The issue of rubber quality in fender systems is one that the market cannot continue to be complacent about.
A best writing paper typical fender system is constructed from both steel and rubber, and whilst the steel component will, rightly, undergo extensive testing to meet stringent standards, the importance of the fender’s rubber element is often overlooked.
In recent years, there has been a significant evolution in rubber manufacturing industries: we’ve seen the emergence of contract mixers, locations such as China and India becoming mainstream hubs, and the availability of a wider range of ingredients for rubber compounding.
These changes represent a break from tradition, and best practice in rubber compounding needs to keep pace. The market must take the necessary steps to educate itself on this evolution and understand the effects these changes have on the performance and lifecycle of fenders.
We’ve recently launched a new whitepaper which delves into the issues of Velocity Factor (VF) and Temperature Factor (TF). First introduced in PIANC’s “Guidelines for the design of fender systems, 2002” they should be applied to rubber fenders at the testing stage, to accurately ascertain performance in the field under varying compression times and temperatures.
Changing rubber compound ingredients have a direct effect on the characteristics of the fender and as such, VF and TF are greatly affected by the type of rubber used, be it natural or synthetic – and within that, virgin or recycled – and further still by the compound composition of the rubber.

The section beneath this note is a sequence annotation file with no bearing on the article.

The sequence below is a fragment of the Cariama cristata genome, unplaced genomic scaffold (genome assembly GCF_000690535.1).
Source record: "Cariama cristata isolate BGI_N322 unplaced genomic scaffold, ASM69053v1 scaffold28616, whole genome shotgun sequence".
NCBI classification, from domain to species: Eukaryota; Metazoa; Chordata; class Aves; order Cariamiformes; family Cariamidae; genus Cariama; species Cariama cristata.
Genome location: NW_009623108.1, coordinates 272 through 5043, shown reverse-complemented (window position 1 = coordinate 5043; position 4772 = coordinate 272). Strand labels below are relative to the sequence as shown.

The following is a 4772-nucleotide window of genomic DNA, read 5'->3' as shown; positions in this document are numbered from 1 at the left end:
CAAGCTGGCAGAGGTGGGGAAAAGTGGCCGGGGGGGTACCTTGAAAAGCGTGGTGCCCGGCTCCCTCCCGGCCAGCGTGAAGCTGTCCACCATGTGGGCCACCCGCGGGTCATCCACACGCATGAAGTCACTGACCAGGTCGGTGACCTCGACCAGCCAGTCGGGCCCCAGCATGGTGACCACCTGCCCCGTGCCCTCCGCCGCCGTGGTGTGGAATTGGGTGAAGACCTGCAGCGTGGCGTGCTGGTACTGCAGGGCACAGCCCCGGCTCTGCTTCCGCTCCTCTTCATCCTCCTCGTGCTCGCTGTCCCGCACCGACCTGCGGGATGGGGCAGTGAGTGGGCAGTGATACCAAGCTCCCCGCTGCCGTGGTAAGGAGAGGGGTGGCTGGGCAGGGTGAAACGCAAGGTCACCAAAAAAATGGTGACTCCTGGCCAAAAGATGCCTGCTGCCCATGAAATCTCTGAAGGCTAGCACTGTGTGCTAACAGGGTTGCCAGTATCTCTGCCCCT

VF and TF must be calculated and reported on a case by case basis. Each is dependent on the make-up of the rubber compound, and as such, there is no “standard” factor that can be applied to calculate and report performance under varying velocities and temperatures. The degree of VF and TF applied will change depending on the rubber compound and, subsequently, from manufacturer to manufacturer.
PIANC’s recommendations for applying VF and TF are really only the beginning. Suppliers need to make the appropriate investments in R&D to be able to underpin and substantiate their claims. Anecdotally, we’ve found that many actually copy factors which are not relevant to their products.
If suppliers aren’t able or willing to take the necessary steps to understand and be able to guarantee the quality of their products, then it’s essential that specifiers can to avoid throwing good money after bad on systems that are not fit for purpose.